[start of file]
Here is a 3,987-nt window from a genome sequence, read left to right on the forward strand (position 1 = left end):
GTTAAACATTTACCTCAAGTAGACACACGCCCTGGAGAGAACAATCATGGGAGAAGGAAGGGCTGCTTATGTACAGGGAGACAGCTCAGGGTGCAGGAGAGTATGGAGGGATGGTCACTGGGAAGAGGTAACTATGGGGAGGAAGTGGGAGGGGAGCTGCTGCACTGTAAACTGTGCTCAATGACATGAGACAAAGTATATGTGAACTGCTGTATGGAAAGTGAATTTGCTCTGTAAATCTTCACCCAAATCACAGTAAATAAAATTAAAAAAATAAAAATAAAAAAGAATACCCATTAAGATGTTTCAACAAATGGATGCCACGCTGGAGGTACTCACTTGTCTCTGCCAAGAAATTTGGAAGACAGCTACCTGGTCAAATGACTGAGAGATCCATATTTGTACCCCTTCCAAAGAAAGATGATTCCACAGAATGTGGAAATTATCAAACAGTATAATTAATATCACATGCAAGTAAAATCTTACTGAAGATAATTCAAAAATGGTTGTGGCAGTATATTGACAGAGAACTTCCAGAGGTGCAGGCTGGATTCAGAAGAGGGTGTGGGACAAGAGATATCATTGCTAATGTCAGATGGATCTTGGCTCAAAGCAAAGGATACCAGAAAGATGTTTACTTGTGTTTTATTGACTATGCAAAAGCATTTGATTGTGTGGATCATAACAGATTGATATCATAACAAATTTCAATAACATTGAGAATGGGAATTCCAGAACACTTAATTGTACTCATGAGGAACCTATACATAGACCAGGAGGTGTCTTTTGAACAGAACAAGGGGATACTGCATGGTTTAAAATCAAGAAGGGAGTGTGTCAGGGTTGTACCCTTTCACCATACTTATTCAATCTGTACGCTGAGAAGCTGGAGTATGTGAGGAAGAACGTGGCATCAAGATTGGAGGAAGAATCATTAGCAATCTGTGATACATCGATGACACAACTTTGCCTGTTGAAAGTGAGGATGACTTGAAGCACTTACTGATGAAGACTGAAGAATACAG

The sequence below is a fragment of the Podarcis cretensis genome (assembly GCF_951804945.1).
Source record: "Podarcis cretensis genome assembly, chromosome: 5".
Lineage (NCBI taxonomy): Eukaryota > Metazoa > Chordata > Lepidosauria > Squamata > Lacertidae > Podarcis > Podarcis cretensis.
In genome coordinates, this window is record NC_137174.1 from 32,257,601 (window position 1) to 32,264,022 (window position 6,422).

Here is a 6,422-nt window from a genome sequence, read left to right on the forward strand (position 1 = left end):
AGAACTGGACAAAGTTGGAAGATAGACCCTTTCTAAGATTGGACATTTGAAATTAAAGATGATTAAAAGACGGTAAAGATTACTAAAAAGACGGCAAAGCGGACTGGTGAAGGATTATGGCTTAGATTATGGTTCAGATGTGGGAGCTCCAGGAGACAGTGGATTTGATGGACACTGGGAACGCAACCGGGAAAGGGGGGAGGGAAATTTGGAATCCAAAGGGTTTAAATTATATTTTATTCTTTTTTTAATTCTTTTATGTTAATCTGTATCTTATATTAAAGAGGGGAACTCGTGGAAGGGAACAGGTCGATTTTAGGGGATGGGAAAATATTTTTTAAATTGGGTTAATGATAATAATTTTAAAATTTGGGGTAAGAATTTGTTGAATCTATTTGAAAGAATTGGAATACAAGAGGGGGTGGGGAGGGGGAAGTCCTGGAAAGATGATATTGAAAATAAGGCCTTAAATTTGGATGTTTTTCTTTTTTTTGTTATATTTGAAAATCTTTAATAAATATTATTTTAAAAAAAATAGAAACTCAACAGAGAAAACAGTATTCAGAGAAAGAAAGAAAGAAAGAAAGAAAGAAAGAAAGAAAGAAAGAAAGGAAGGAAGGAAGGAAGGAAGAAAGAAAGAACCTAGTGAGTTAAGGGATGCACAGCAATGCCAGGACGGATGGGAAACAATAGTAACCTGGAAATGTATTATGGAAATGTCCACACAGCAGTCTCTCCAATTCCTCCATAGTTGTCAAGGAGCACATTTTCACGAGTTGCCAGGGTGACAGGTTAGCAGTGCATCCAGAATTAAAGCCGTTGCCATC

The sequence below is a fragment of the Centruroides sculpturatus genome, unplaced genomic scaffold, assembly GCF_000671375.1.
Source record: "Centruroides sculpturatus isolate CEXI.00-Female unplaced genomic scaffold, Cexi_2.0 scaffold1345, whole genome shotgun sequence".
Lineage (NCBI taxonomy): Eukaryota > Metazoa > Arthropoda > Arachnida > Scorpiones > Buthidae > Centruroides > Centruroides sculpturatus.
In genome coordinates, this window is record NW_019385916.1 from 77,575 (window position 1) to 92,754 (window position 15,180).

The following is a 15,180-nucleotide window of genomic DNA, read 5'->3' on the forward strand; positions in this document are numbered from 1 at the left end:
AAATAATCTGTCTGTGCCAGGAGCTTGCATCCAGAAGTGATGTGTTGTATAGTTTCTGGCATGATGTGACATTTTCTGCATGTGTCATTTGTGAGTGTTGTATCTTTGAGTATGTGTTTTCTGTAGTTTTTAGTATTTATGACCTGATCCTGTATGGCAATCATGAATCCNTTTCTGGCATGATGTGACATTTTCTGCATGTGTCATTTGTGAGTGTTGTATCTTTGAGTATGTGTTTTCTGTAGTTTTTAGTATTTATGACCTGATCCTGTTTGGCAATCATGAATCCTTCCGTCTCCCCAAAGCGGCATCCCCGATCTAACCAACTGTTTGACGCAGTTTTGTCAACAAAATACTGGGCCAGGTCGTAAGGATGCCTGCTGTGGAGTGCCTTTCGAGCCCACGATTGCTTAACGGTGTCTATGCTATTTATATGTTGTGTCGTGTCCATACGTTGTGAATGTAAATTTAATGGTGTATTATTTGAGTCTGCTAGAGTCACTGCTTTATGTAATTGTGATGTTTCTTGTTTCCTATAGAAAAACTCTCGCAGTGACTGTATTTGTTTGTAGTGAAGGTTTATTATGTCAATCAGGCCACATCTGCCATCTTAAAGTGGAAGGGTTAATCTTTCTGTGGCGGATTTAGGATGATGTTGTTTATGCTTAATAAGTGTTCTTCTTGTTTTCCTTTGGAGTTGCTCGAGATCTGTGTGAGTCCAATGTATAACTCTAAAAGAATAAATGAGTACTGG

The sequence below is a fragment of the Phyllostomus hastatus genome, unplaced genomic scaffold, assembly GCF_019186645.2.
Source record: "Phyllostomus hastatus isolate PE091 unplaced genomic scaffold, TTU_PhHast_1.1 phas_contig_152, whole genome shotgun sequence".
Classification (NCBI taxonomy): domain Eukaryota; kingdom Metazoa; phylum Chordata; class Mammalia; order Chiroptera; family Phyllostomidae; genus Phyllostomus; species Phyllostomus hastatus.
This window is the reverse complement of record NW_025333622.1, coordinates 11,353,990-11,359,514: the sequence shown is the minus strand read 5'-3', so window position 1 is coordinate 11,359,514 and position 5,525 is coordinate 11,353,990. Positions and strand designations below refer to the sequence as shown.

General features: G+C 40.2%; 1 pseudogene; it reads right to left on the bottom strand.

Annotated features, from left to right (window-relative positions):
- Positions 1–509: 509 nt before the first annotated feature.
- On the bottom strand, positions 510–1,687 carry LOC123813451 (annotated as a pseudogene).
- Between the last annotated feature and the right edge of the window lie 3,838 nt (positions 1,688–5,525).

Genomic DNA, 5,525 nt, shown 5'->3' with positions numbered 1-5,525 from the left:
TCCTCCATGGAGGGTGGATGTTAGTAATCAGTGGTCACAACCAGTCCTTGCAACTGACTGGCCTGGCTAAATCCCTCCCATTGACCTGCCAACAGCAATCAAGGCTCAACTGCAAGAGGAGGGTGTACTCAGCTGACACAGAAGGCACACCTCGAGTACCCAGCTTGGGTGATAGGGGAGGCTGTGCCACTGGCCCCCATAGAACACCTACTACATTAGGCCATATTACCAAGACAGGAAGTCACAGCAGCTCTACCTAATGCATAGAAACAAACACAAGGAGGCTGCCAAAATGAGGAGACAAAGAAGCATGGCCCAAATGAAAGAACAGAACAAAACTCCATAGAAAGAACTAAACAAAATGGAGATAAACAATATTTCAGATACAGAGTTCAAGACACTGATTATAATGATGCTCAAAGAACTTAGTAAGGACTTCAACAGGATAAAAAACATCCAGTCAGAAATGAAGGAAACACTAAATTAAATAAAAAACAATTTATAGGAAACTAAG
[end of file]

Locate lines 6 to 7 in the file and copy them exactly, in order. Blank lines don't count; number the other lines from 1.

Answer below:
In genome coordinates, this window is record NC_137174.1 from 32,257,601 (window position 1) to 32,264,022 (window position 6,422).

Here is a 6,422-nt window from a genome sequence, read left to right on the forward strand (position 1 = left end):